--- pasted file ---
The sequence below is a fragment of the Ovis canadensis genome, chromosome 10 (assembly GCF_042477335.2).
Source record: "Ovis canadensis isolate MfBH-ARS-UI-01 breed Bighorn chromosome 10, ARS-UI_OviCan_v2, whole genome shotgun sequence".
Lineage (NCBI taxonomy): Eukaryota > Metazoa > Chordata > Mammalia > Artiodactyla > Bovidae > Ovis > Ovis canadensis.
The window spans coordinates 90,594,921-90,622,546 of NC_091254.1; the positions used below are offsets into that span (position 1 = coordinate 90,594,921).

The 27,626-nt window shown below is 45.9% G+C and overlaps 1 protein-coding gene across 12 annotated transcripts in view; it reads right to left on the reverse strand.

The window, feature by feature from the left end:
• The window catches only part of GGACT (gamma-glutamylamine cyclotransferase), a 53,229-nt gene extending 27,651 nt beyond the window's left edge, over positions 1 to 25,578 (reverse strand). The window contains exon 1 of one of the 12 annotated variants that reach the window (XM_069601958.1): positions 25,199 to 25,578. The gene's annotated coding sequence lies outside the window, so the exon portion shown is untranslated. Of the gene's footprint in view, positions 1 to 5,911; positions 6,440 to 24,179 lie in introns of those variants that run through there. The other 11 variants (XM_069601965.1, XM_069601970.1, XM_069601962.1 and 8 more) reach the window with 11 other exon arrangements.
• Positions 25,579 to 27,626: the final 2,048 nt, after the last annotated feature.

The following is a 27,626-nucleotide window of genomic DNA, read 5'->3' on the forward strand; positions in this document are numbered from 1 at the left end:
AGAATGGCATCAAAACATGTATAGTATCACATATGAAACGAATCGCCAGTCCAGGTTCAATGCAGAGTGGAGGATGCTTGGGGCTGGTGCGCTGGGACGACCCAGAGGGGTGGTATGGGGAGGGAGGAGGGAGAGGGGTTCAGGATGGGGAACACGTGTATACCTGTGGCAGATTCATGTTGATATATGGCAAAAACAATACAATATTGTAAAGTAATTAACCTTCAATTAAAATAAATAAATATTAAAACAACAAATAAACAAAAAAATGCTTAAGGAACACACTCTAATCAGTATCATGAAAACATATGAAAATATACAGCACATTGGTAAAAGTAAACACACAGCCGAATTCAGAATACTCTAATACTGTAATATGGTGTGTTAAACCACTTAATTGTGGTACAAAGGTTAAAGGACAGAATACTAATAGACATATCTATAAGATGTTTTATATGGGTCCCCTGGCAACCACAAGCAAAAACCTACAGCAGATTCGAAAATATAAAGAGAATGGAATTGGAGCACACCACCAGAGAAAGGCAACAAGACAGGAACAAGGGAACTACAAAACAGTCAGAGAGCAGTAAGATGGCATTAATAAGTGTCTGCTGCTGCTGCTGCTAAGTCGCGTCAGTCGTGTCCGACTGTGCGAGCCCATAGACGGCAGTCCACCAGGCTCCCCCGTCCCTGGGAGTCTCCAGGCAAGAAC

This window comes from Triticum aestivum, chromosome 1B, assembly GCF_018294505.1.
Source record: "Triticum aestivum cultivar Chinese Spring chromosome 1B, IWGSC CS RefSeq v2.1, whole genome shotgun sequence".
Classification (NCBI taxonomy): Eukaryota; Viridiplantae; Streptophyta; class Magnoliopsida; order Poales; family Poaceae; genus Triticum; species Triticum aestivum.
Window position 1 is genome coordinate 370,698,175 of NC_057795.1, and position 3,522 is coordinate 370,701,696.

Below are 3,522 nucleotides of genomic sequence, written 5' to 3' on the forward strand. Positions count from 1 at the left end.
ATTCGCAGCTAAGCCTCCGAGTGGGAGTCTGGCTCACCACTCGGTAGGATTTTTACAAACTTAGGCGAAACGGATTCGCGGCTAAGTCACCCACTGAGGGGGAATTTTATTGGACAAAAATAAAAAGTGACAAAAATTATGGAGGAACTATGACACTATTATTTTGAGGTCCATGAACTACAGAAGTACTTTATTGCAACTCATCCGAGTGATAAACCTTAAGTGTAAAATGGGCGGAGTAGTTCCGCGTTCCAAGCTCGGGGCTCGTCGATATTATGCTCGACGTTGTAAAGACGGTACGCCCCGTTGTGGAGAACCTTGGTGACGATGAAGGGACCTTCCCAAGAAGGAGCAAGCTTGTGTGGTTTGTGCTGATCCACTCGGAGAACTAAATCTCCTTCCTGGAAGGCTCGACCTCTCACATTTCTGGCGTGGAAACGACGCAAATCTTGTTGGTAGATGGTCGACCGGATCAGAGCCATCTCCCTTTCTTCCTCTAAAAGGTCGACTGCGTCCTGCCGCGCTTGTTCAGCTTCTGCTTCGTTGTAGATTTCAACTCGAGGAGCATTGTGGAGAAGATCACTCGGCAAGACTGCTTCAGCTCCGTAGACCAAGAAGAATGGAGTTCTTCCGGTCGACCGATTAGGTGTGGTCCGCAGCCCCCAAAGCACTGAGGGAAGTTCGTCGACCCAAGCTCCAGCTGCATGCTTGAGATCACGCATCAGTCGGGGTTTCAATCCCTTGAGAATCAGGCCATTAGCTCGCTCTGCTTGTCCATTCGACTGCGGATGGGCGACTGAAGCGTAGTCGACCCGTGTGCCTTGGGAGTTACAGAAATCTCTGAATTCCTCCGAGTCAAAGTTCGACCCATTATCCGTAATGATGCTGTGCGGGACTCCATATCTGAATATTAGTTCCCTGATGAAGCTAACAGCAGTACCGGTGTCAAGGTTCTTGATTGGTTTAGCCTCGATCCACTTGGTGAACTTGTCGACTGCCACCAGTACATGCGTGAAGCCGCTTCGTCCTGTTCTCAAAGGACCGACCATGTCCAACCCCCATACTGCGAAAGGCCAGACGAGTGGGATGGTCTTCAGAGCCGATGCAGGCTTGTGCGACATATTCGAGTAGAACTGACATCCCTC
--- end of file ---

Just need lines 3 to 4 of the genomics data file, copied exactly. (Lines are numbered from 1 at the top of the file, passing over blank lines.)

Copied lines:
Lineage (NCBI taxonomy): Eukaryota > Metazoa > Chordata > Mammalia > Artiodactyla > Bovidae > Ovis > Ovis canadensis.
The window spans coordinates 90,594,921-90,622,546 of NC_091254.1; the positions used below are offsets into that span (position 1 = coordinate 90,594,921).